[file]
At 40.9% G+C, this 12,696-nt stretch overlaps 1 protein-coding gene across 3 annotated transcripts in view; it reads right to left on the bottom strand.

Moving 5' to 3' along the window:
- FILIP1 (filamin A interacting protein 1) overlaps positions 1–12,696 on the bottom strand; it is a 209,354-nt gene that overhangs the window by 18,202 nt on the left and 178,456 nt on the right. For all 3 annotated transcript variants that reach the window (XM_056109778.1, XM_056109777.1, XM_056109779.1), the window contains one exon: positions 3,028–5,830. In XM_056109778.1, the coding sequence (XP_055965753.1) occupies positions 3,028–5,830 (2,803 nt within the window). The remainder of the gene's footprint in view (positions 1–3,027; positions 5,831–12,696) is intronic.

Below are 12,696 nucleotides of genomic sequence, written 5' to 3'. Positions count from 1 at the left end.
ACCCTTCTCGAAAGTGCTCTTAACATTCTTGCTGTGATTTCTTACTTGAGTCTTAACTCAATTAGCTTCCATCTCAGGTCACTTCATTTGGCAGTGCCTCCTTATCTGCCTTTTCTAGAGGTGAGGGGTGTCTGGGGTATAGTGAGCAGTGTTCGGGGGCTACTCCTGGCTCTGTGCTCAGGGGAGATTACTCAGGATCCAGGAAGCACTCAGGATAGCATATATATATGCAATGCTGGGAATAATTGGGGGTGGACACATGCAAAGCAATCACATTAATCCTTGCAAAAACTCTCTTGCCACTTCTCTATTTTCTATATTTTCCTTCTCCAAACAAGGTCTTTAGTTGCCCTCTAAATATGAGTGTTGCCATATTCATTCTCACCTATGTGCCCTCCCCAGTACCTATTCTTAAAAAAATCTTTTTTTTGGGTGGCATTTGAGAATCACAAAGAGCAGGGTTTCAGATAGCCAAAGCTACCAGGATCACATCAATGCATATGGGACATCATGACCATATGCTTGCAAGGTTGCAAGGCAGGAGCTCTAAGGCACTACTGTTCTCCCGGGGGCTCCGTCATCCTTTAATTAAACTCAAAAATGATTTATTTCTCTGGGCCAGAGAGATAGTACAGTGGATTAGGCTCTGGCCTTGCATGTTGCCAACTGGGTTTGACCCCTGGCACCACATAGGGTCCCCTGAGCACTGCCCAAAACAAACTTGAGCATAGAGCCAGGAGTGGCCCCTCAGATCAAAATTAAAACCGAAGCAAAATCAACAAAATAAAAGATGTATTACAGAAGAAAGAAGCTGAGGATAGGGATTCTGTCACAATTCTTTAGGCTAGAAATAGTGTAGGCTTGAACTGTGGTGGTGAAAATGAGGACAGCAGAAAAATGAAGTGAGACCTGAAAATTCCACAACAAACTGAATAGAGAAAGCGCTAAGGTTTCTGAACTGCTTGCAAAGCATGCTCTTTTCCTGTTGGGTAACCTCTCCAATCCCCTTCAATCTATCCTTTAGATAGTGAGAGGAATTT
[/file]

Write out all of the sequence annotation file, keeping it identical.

At 40.9% G+C, this 12,696-nt stretch overlaps 1 protein-coding gene across 3 annotated transcripts in view; it reads right to left on the bottom strand.

Moving 5' to 3' along the window:
- FILIP1 (filamin A interacting protein 1) overlaps positions 1–12,696 on the bottom strand; it is a 209,354-nt gene that overhangs the window by 18,202 nt on the left and 178,456 nt on the right. For all 3 annotated transcript variants that reach the window (XM_056109778.1, XM_056109777.1, XM_056109779.1), the window contains one exon: positions 3,028–5,830. In XM_056109778.1, the coding sequence (XP_055965753.1) occupies positions 3,028–5,830 (2,803 nt within the window). The remainder of the gene's footprint in view (positions 1–3,027; positions 5,831–12,696) is intronic.

Below are 12,696 nucleotides of genomic sequence, written 5' to 3'. Positions count from 1 at the left end.
ACCCTTCTCGAAAGTGCTCTTAACATTCTTGCTGTGATTTCTTACTTGAGTCTTAACTCAATTAGCTTCCATCTCAGGTCACTTCATTTGGCAGTGCCTCCTTATCTGCCTTTTCTAGAGGTGAGGGGTGTCTGGGGTATAGTGAGCAGTGTTCGGGGGCTACTCCTGGCTCTGTGCTCAGGGGAGATTACTCAGGATCCAGGAAGCACTCAGGATAGCATATATATATGCAATGCTGGGAATAATTGGGGGTGGACACATGCAAAGCAATCACATTAATCCTTGCAAAAACTCTCTTGCCACTTCTCTATTTTCTATATTTTCCTTCTCCAAACAAGGTCTTTAGTTGCCCTCTAAATATGAGTGTTGCCATATTCATTCTCACCTATGTGCCCTCCCCAGTACCTATTCTTAAAAAAATCTTTTTTTTGGGTGGCATTTGAGAATCACAAAGAGCAGGGTTTCAGATAGCCAAAGCTACCAGGATCACATCAATGCATATGGGACATCATGACCATATGCTTGCAAGGTTGCAAGGCAGGAGCTCTAAGGCACTACTGTTCTCCCGGGGGCTCCGTCATCCTTTAATTAAACTCAAAAATGATTTATTTCTCTGGGCCAGAGAGATAGTACAGTGGATTAGGCTCTGGCCTTGCATGTTGCCAACTGGGTTTGACCCCTGGCACCACATAGGGTCCCCTGAGCACTGCCCAAAACAAACTTGAGCATAGAGCCAGGAGTGGCCCCTCAGATCAAAATTAAAACCGAAGCAAAATCAACAAAATAAAAGATGTATTACAGAAGAAAGAAGCTGAGGATAGGGATTCTGTCACAATTCTTTAGGCTAGAAATAGTGTAGGCTTGAACTGTGGTGGTGAAAATGAGGACAGCAGAAAAATGAAGTGAGACCTGAAAATTCCACAACAAACTGAATAGAGAAAGCGCTAAGGTTTCTGAACTGCTTGCAAAGCATGCTCTTTTCCTGTTGGGTAACCTCTCCAATCCCCTTCAATCTATCCTTTAGATAGTGAGAGGAATTT